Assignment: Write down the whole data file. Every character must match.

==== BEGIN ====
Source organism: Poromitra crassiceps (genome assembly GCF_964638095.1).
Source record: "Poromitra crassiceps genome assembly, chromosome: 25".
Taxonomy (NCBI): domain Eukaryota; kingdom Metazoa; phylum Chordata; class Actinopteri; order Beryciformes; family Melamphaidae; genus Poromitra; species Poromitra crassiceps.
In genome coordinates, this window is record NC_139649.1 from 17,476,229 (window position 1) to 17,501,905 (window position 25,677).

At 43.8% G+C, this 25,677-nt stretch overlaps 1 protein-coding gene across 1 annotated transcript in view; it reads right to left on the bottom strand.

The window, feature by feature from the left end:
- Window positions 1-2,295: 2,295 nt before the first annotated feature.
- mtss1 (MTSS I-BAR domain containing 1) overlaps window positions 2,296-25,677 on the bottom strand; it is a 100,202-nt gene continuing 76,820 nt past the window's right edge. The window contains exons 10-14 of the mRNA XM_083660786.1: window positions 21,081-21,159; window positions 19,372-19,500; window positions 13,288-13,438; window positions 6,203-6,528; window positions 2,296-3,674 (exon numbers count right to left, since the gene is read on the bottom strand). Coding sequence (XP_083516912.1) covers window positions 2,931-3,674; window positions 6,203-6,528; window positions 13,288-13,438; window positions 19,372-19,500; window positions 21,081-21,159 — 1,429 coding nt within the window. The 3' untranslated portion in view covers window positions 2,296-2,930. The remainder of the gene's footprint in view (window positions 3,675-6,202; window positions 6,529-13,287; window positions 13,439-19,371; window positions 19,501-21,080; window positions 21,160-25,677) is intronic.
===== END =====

Source organism: Poromitra crassiceps (genome assembly GCF_964638095.1).
Source record: "Poromitra crassiceps genome assembly, chromosome: 25".
Taxonomy (NCBI): domain Eukaryota; kingdom Metazoa; phylum Chordata; class Actinopteri; order Beryciformes; family Melamphaidae; genus Poromitra; species Poromitra crassiceps.
In genome coordinates, this window is record NC_139649.1 from 17,476,229 (window position 1) to 17,501,905 (window position 25,677).

At 43.8% G+C, this 25,677-nt stretch overlaps 1 protein-coding gene across 1 annotated transcript in view; it reads right to left on the bottom strand.

The window, feature by feature from the left end:
- Window positions 1-2,295: 2,295 nt before the first annotated feature.
- mtss1 (MTSS I-BAR domain containing 1) overlaps window positions 2,296-25,677 on the bottom strand; it is a 100,202-nt gene continuing 76,820 nt past the window's right edge. The window contains exons 10-14 of the mRNA XM_083660786.1: window positions 21,081-21,159; window positions 19,372-19,500; window positions 13,288-13,438; window positions 6,203-6,528; window positions 2,296-3,674 (exon numbers count right to left, since the gene is read on the bottom strand). Coding sequence (XP_083516912.1) covers window positions 2,931-3,674; window positions 6,203-6,528; window positions 13,288-13,438; window positions 19,372-19,500; window positions 21,081-21,159 — 1,429 coding nt within the window. The 3' untranslated portion in view covers window positions 2,296-2,930. The remainder of the gene's footprint in view (window positions 3,675-6,202; window positions 6,529-13,287; window positions 13,439-19,371; window positions 19,501-21,080; window positions 21,160-25,677) is intronic.